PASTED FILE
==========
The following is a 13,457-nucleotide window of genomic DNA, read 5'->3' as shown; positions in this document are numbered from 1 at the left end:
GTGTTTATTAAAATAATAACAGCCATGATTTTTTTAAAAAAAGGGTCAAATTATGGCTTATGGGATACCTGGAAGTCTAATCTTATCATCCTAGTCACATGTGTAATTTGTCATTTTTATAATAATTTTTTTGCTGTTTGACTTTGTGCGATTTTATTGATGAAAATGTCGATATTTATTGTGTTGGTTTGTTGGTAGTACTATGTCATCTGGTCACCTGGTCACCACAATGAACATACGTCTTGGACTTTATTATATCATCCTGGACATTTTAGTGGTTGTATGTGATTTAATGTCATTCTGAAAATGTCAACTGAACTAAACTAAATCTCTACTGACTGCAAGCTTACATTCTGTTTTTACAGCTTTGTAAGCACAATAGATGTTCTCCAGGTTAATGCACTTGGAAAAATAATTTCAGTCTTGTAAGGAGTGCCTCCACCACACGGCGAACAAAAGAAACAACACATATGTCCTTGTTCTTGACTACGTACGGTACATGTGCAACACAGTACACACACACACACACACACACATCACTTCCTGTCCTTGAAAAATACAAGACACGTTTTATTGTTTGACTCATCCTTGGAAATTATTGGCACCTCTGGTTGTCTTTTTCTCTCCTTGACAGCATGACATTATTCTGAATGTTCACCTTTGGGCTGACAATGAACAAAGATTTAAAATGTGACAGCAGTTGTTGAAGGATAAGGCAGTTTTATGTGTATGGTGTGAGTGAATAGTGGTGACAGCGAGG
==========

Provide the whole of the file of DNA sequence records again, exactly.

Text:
The following is a 13,457-nucleotide window of genomic DNA, read 5'->3' as shown; positions in this document are numbered from 1 at the left end:
GTGTTTATTAAAATAATAACAGCCATGATTTTTTTAAAAAAAGGGTCAAATTATGGCTTATGGGATACCTGGAAGTCTAATCTTATCATCCTAGTCACATGTGTAATTTGTCATTTTTATAATAATTTTTTTGCTGTTTGACTTTGTGCGATTTTATTGATGAAAATGTCGATATTTATTGTGTTGGTTTGTTGGTAGTACTATGTCATCTGGTCACCTGGTCACCACAATGAACATACGTCTTGGACTTTATTATATCATCCTGGACATTTTAGTGGTTGTATGTGATTTAATGTCATTCTGAAAATGTCAACTGAACTAAACTAAATCTCTACTGACTGCAAGCTTACATTCTGTTTTTACAGCTTTGTAAGCACAATAGATGTTCTCCAGGTTAATGCACTTGGAAAAATAATTTCAGTCTTGTAAGGAGTGCCTCCACCACACGGCGAACAAAAGAAACAACACATATGTCCTTGTTCTTGACTACGTACGGTACATGTGCAACACAGTACACACACACACACACACACACATCACTTCCTGTCCTTGAAAAATACAAGACACGTTTTATTGTTTGACTCATCCTTGGAAATTATTGGCACCTCTGGTTGTCTTTTTCTCTCCTTGACAGCATGACATTATTCTGAATGTTCACCTTTGGGCTGACAATGAACAAAGATTTAAAATGTGACAGCAGTTGTTGAAGGATAAGGCAGTTTTATGTGTATGGTGTGAGTGAATAGTGGTGACAGCGAGG